Music In Me
Let's Do It Again
Palmieri, Much Respect
Africa My Land
Little Johnny Rivero (congas, bongo, timbales, talking drums, quinto,
barril de bomba, chants on Africa My Land, coro on Alambique cajon, bata,
shekere, and udu drum): Brian Lynch (trumpet): Louis Fouché (alto sax):
Zaccai Curtis (piano and fender Rhodes): Luques Curtis (bass, coro on
Alambique): Ludwig Afonso (drums)
Special Guests: Conrad Herwig (trombone tracks 1, 4): Jonathan Powell
(trumpet tracks 1, 4, 5, 9): Alfredo de la Fé (violin track 9): Natalie
Fernandez (vocals track 5): Anthony Carrillo (bongo, bata, barril de bomba,
cuas and maracas tracks 1, 4, 6, 7, 9): Luisito Quintero (timbales tracks
1, 4, 9): Giovanni Almonte (poem recitation track 6): Manny Mieles (chant
vocals track 6): Edwin Ramos (coro track 9)
Recorded at Tedesco Studios, NJ / TRR Studios, NJ; M&M Latin Records,
NY; Audio Beast Studios, April 2014-August 2015
Puerto Rican percussionist Little Johnny Rivero cooks up a veritable Latin
groove in his second solo album. A prolific sideman on disc he is well
placed to bring in a roll call of special guests, with many of whom he has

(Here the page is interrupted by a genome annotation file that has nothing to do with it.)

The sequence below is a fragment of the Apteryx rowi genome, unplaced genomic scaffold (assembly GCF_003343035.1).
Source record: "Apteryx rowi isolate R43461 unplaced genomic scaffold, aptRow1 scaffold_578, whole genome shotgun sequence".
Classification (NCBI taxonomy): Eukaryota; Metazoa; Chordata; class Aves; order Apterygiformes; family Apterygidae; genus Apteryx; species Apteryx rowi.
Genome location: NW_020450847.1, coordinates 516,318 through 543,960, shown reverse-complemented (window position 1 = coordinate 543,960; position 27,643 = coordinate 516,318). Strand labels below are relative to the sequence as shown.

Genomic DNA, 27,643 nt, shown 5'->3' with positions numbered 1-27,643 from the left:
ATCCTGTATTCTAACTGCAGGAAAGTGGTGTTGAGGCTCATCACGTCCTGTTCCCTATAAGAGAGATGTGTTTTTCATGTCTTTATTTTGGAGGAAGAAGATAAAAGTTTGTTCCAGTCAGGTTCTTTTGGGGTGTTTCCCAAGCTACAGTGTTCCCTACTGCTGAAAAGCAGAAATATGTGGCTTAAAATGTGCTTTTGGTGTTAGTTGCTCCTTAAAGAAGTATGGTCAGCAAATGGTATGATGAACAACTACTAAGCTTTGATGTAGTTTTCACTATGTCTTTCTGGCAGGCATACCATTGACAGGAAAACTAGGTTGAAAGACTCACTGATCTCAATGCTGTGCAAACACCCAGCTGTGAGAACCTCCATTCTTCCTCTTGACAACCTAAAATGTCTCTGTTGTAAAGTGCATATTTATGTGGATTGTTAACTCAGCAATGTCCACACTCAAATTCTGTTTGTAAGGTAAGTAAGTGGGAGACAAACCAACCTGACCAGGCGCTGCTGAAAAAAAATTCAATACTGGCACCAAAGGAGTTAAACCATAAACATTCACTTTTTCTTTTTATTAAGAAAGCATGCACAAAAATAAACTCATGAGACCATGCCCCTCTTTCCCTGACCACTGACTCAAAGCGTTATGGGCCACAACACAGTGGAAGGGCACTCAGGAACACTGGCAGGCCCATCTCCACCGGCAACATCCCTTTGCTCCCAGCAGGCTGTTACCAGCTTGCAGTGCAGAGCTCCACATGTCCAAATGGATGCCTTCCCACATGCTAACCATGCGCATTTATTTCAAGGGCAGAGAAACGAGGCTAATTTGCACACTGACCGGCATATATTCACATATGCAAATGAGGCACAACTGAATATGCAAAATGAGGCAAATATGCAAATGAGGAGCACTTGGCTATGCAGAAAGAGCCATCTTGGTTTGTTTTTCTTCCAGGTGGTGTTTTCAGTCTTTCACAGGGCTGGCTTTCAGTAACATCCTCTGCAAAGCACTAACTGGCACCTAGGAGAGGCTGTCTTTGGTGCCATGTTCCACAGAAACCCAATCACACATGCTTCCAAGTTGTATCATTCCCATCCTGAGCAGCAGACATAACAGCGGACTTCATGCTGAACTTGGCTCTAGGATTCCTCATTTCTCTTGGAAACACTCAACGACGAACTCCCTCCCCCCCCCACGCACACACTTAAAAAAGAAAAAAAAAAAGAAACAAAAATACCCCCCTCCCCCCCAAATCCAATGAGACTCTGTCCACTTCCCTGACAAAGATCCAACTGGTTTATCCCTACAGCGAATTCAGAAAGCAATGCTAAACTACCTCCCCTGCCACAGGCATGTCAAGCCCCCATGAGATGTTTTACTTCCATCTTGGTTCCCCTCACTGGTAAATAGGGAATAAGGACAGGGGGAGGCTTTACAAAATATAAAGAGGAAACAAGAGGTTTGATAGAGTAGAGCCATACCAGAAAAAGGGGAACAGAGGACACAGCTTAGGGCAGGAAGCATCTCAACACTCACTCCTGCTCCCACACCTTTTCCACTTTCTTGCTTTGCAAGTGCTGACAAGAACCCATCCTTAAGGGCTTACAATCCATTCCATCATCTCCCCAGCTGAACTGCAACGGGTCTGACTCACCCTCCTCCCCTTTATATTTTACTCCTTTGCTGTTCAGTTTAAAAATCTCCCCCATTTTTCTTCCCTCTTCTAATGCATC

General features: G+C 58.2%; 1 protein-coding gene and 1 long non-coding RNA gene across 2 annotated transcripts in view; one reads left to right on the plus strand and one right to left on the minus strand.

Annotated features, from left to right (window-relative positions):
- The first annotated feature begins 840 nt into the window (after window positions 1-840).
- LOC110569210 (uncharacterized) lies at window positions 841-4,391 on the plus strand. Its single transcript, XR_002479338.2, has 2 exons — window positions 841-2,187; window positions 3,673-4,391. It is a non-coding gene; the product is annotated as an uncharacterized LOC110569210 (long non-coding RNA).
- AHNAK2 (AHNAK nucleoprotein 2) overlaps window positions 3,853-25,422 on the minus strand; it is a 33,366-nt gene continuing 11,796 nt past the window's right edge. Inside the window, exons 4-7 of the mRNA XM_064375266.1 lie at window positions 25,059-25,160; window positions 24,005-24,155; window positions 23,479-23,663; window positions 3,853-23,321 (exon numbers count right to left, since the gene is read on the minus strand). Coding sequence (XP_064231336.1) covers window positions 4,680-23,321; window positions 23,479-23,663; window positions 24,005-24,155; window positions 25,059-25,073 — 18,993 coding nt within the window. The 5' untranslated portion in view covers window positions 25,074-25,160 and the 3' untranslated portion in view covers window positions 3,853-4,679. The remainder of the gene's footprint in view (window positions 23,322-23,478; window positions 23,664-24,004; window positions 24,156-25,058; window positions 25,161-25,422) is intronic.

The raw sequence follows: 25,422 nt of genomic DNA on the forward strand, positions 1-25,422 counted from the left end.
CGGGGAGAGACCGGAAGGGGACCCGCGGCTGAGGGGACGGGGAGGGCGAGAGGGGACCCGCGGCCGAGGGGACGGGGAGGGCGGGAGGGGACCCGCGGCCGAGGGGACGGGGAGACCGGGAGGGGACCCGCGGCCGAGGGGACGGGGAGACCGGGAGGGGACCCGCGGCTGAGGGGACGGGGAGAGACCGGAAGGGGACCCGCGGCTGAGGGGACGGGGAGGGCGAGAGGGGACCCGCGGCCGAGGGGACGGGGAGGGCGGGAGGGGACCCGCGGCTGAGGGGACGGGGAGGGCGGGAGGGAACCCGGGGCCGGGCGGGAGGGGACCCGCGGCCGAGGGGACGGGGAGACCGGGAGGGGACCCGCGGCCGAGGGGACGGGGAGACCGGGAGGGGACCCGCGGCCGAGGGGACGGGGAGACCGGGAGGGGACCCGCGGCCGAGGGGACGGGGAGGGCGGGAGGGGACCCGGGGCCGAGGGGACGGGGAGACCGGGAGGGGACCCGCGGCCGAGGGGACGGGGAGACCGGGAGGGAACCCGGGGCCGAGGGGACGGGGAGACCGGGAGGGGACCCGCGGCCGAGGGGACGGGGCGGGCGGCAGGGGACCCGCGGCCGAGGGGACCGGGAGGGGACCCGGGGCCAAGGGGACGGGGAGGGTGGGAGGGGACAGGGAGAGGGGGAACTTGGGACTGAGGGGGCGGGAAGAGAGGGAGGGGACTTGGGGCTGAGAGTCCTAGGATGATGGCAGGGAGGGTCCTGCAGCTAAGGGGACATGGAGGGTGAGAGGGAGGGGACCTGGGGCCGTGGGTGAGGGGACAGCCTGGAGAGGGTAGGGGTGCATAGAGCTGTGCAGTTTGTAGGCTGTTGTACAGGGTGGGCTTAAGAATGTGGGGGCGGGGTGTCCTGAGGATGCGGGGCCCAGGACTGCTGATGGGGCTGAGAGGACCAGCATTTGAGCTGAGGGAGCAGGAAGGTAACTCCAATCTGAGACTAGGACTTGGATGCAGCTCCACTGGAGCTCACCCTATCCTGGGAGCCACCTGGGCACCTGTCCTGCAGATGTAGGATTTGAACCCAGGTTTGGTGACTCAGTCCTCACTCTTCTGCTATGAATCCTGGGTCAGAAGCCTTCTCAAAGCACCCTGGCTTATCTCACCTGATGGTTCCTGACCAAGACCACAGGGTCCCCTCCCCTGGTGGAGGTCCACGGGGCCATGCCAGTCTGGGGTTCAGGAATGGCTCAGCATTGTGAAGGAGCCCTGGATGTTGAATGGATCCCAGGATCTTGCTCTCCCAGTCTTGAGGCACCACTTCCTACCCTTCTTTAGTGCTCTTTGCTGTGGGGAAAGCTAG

appeared on disc.
The nine-track CD is bursting with vitality and Afro-Cuban vibe. Mr LP features guest Conrad Herwig whose mobile trombone playing
is splendidly deployed over the propulsive but supple rhythm of Rivero,
pianist Zaccai Curtis, bassist Luques Curtis and drummer Ludwig Afonso.
There’s a mini-fiesta of stylistic confectionary to be encountered on Music in Me, the title track, a kind of Latin-Jazz rumba propelled
by Rivero’s timbral variety and abetted by Brian Lynch’s trumpet and the
taut piano prompts. It’s on Let’s Do It Again that Louis Fouché’s
sparkling alto makes itself heard, his daring and darting runs
complementing, with fluency, the band’s all-round groove; and here Lynch
proves exultant in his own soloing over the pulsing rhythm and
colour-drenched percussion established by Rivero.
This is a really evocative and exciting album, from the convulsive Mambo ofLittle Giants through the cha-cha-cha of Palmieri, Much Respect (the nod in the title is to the great Eddie
Palmieri) where the timbales are prominent and where Natalie Fernandez’s
wordless vocal evokes just the right feel. Giovanni Almonte’s poem in
celebration of Africa has a chant vocal with supportive front line trumpet
and sax to add ballast to that already established by the trenchant rhythm.
The eventful contribution of Anthony Carrillo’s barril de bomba
vies with Fouché’s voluble, vivacious sax playing in Bombazúl.
There’s something of a classic Blue Note feel to Afro-Rykan Thoughts during which the spirit of Horace Silver seems
to hover with its sinewy front line contributions – strong trumpet calls
and less punchy but more blue-tinged alto. The rhythm section meanwhile
cooks up the spirit of Ray Bryant and Art Blakey.
This vivacious album reprises Rivero’s credentials as a master
percussionist whose band enjoys a high quotient of Latin allure.